Skip to content

    Children's Health

    Font Size
    A
    A
    A

    Toxic Turf

    Are pesticides polluting our kids' schoolyards?

    WebMD Feature

    March 6, 2000 (Berkeley, Calif.) -- With the coming of spring, children are venturing outdoors again -- for soccer games, track and field events, and lunches on the schoolyard grass. But according to a trio of U.S. senators, those playing fields and lawns may not be good places for kids. Each year schools spray any number of different herbicides and pesticides on their grounds to control pests of all kinds, from yellow jackets to ants. But no one is paying enough attention to the harmful effects that such chemicals may have on the nation's schoolchildren, says Sen. Joseph Lieberman, D-Conn., one of the concerned legislators.

    Like public areas anywhere, classrooms and playgrounds are inviting places for pests and annoyances: weeds, fleas, mosquitoes, flies, cockroaches, ants, wasps, mold and mildew, bacteria, rodents, and more. So, not surprisingly, schools use a variety of herbicides, insecticides, fungicides, rodent baits, disinfectants, wood preservatives, soil sterilants, and other chemicals to control these perceived threats. Although some schools have set their own standards, there is currently no overarching authority regulating what substances are used around school children, and this realization has caused mounting concern among parents, environmentalists, and government officials.

    Recommended Related to Children

    Playtime for Children With Physical Disabilities

    Playing is crucial to healthy development and for building strong parent-child bonds. It's equally important if your child has a physical disability, such as a hearing impairment, vision difficulties or blindness, muscular dystrophy, and so on. WebMD consulted child life specialists and experts to help you find guidance about playing with your physically disabled child. Here you’ll find their tips on play and age-specific suggestions for physically disabled children, from newborns to age 6.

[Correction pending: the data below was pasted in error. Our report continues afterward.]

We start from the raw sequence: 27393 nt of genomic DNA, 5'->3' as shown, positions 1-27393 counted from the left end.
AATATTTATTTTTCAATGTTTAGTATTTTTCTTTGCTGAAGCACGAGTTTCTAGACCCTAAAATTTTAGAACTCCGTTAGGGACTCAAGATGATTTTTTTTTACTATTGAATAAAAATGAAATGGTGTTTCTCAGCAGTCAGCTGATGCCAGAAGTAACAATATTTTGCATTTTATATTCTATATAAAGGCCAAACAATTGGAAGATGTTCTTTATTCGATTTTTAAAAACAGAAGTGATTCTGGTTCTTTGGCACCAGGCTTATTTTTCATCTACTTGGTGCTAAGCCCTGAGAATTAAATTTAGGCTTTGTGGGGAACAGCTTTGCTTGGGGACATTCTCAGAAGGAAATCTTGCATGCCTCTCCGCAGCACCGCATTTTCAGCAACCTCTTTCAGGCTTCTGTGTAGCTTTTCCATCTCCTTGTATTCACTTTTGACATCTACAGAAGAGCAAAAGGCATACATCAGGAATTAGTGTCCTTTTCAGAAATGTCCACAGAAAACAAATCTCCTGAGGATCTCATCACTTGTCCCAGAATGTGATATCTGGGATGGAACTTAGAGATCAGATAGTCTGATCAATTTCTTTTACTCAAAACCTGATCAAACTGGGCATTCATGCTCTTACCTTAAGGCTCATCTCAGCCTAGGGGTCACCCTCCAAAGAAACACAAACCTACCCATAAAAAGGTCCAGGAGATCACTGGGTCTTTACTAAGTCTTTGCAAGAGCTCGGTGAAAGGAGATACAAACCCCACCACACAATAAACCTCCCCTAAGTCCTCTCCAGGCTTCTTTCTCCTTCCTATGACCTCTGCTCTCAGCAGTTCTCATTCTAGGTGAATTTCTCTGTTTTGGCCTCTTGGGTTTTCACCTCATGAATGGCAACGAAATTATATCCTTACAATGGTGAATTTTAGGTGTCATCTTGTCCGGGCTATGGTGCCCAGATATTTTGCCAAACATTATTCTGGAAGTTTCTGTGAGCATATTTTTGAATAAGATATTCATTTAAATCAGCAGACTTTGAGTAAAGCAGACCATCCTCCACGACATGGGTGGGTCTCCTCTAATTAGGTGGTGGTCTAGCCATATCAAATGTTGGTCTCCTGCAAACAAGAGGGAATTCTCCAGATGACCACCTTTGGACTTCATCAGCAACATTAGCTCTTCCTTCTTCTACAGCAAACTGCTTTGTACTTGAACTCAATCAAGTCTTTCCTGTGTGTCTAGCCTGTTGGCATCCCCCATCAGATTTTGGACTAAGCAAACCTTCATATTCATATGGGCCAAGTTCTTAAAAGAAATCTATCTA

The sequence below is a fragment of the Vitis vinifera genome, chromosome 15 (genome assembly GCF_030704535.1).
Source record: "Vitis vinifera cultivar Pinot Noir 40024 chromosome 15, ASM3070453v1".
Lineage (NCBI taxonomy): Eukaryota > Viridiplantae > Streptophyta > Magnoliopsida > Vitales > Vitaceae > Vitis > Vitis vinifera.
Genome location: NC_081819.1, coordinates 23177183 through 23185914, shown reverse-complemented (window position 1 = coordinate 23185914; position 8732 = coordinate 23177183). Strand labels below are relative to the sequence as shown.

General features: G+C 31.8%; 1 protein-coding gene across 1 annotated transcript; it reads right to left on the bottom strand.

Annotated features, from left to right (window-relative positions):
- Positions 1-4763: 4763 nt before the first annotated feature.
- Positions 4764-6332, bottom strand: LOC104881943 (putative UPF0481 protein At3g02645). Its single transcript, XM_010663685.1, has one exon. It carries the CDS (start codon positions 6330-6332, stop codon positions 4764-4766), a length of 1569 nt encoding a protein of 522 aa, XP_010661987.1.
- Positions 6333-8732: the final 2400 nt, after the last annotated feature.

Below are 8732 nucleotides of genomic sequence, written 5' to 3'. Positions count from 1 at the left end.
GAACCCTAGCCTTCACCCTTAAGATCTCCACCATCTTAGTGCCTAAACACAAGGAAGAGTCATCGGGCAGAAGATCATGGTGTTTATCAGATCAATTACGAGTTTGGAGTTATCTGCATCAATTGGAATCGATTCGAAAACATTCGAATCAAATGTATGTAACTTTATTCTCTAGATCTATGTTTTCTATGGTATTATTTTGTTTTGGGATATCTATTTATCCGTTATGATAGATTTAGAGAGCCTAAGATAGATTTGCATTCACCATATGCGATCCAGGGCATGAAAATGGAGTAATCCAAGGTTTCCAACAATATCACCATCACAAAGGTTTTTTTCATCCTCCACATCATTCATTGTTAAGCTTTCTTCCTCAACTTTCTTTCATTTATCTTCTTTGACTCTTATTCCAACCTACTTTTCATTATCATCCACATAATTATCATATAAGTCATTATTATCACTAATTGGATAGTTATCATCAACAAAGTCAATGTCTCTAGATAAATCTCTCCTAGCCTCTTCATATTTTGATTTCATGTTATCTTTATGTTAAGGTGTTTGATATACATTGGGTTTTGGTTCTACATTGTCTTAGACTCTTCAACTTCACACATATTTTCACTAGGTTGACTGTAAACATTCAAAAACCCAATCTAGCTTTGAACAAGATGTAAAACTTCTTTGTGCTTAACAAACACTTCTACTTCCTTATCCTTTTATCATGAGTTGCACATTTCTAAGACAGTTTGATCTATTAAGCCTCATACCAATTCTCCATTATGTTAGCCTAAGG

Read the Playtime for Children With Physical Disabilities article > >

    Lieberman is a sponsor of a U.S. Senate bill (H.R. 3275) to make school districts accountable for the pesticides and herbicides they use in and around schools. Workplaces have far stricter standards, he says, than do our schools, and he is also urging the Environmental Protection Agency (EPA) to step up surveys of what's used in and around the places where children spend most of their days.

    According to a report released just over a month ago by the U.S. Government Accounting Office (GAO), "Use, Effects, and Alternatives to Pesticides in Schools," most states have no procedures for tracking or regulating pest-control procedures in schools (see link to GAO report). And in the past few years there have been sufficient numbers of children exposed to pesticides on school grounds to warrant concern. The GAO has tracked more than 2,000 instances of pesticide exposure in schools during a three-year period -- including more than a dozen cases that required hospitalization.

    1 | 2 | 3

    Today on WebMD

    child with red rash on cheeks
    What’s that rash?
    plate of fruit and veggies
    How healthy is your child’s diet?
     
    smiling baby
    Treating diarrhea, fever and more.
    Middle school band practice
    Understanding your child’s changing body.
     

    worried kid
    fitArticle
    jennifer aniston
    Slideshow
     
    Measles virus
    Article
    sick child
    Slideshow
     

    babyapp
    New
    Child with adhd
    Slideshow
     
    rl with friends
    fitSlideshow
    Child Coughing or Sneezing into Elbow
    Article